We make time for love anywhere

A stroll on the waterfront

And then:

An old agony


Call the cops, he’s loud and it’s after midnight.


5$ for a rose, but the prayers are free

The look over a shoulder before the bus out of town

Be nice to yourselves,
Your Pal Eli

11 Weeks Post-Op

I’ve been hella-lazy with the photographed, post-op milestones, but here we are–11 weeks!

At this point, my baby would be just over 1 1/2 inches long and about the size of a fig.  But thank God, I just have top surgery scars, not some disgusting immaculate conception.

Like a hung painting, I’m only crooked when immobile.








As you can see, my left side is still a bit swollen (it bows out at about nipple height) and I am beginning to accept that this might be some scar tissue.  Or, this might be only 11 weeks into healing.  In any event, this is not my long term, healed chest.

I haven’t done any profile shots in a while, so I thought I would take some today:


Additional scars courtesy of my binder and the draining tube. Oh shit! Is that the Virgin Mary hoola-hooping in the background? Why, yes it is.










Ignore all that shit in the background here–we’re packing to move; you know how that is. Wait a minute, that’s just our over-the-door coat rack and additional floor-supported coat rack.  Shit, it always looks like that.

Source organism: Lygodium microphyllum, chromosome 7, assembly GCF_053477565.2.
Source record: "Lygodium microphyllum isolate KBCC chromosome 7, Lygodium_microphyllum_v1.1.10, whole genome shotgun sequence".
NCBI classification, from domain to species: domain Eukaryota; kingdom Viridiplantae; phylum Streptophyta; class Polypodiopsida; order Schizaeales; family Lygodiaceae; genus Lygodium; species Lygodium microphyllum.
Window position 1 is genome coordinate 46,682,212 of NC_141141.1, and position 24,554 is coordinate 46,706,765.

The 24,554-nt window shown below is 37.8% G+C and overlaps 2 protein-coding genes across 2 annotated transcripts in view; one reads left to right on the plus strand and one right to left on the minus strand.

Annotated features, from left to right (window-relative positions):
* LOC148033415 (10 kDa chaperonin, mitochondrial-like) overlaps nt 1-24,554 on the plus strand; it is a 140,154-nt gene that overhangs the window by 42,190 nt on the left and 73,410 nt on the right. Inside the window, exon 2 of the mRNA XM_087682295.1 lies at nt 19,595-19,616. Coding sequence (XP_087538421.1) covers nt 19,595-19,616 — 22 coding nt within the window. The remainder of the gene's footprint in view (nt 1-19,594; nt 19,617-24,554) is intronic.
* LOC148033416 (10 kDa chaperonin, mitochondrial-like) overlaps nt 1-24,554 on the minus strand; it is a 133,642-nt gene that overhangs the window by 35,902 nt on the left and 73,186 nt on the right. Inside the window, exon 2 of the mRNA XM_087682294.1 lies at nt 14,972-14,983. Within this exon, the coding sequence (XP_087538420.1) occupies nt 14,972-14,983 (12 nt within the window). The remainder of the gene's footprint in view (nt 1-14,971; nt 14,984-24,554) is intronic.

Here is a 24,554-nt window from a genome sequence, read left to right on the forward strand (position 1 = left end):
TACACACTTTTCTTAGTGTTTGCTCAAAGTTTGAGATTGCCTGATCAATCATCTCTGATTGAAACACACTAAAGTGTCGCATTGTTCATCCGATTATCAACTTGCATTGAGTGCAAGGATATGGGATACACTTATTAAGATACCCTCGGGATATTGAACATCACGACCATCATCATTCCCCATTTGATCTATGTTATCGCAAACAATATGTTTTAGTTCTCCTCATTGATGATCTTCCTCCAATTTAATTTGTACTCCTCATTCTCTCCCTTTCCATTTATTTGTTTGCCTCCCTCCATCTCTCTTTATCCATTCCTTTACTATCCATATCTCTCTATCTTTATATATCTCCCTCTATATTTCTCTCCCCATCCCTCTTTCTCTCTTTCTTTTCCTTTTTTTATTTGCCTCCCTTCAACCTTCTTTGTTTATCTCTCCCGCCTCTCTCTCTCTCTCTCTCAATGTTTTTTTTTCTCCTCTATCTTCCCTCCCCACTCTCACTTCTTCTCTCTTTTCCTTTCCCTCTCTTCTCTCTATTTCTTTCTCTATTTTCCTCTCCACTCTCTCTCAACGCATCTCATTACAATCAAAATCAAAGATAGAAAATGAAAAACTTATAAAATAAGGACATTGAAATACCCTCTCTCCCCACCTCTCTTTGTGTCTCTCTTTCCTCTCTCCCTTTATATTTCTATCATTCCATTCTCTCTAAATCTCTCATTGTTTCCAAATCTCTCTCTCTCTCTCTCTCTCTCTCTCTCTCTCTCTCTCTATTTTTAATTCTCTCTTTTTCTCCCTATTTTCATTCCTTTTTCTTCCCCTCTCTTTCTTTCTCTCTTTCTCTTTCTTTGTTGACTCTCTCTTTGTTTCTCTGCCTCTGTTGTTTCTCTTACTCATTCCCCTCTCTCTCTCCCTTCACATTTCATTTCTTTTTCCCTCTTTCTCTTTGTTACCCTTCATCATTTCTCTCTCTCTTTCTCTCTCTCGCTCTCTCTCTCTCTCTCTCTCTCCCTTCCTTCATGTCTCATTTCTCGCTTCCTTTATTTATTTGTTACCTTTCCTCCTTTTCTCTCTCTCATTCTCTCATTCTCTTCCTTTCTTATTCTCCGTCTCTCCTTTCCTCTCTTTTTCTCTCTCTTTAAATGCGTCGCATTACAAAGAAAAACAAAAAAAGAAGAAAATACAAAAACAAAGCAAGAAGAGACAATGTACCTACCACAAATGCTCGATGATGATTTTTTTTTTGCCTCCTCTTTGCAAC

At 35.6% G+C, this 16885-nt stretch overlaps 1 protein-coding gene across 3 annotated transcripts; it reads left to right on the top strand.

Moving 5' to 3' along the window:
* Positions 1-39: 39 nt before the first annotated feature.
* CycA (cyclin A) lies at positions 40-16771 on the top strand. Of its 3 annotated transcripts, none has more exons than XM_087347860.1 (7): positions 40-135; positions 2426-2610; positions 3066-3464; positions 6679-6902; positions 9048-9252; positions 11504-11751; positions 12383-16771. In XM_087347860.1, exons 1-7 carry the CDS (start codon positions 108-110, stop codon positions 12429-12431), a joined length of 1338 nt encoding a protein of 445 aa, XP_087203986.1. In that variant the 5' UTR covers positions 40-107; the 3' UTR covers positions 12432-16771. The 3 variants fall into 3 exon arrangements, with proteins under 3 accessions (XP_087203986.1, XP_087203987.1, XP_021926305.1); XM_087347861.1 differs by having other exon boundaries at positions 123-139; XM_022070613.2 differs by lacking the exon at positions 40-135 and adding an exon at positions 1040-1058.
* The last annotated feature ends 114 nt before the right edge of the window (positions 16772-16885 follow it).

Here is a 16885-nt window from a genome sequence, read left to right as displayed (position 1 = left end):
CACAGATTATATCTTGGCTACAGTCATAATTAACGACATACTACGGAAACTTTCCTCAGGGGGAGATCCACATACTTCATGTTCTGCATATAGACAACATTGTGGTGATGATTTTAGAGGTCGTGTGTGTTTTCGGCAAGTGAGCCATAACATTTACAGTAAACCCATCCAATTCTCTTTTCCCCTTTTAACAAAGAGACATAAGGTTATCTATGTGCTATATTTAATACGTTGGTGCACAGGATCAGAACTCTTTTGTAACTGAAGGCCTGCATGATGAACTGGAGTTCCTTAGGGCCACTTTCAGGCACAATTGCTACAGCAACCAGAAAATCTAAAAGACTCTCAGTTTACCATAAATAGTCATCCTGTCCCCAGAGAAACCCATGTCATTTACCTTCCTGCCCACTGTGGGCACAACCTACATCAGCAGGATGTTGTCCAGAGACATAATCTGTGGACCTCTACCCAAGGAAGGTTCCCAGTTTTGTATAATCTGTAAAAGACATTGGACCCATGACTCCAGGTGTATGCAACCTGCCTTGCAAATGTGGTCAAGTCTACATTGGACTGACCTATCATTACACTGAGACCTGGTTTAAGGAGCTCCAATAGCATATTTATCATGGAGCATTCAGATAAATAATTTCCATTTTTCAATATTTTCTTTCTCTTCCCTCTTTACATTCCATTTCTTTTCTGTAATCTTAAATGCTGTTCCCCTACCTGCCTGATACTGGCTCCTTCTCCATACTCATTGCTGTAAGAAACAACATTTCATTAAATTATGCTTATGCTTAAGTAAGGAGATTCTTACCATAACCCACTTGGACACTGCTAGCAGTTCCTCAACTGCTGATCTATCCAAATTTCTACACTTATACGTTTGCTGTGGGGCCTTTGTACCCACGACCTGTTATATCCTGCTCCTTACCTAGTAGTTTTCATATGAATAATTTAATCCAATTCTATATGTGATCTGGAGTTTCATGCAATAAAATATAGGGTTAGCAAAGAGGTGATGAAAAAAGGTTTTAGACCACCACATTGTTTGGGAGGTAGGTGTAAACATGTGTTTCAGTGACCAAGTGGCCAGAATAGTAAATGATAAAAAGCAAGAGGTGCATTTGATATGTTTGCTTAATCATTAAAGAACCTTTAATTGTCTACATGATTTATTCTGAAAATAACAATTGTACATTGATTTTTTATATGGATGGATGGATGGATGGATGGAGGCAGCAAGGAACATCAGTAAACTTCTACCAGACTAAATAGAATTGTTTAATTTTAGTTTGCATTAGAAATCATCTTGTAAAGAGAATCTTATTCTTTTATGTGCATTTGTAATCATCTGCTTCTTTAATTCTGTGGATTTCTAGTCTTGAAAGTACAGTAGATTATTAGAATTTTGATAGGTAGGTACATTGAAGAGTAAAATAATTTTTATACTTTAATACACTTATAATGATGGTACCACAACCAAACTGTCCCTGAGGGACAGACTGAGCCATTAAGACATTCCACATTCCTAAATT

The scars are puffier the closer they come to my armpits, no doubt because that’s where they get the most stretching.  The bits of the scars that look blurry or smudged are actually much lighter in real life and are healing the best.  In a year I imagine those bits will be almost invisible.

Left side: the sergeant at full attention, a little dry, but healthy and happy to serve.








In an effort to exert his manhood, the Sarge has recently sprouted his first hair, a tiny prick of a thing, coming in on the southwest hemisphere (still too diminutive to be spotted in this picture, oh, but trust me, it’s there).

Right side, our little Cody is growing up so fast!








Cody was the late bloomer, purple and gross for most of the first few weeks, but look at him now, so pink and symmetrical and sexy!

How do I feel?  I am happy: I am pleased with my body’s progress, and thank it nightly for all the hard work it’s doing.  I have been lax about using the silicone strips, but I do see a difference between the days when I wear them and when I don’t, and K sees it too: the scars are much less raised and much more skin toned when I wear them, and if I don’t wear them my scars are puffier and more red.  I have only an occasional shooting pain where my body is continuing to regenerate tissue and nerves, and have regained full range of motion.  I am still a bit tight when I stretch far overhead, but it’s a pull in the scar tissue I feel, not any pain.  And that pull feels good, like a healthy stretch, not a painful injury.  I need now to be working on my scar tissue massages to loosen that area up, and continue to moisten my nipples, as they still get dry if I don’t put some vitamin e or aloe vera on them at least twice a day.

In closing, a shot of the view from up here:

Untitled 2









Be nice to yourselves,
Your Pal Eli

Poolside in Lincoln Park (Part 2 of 2)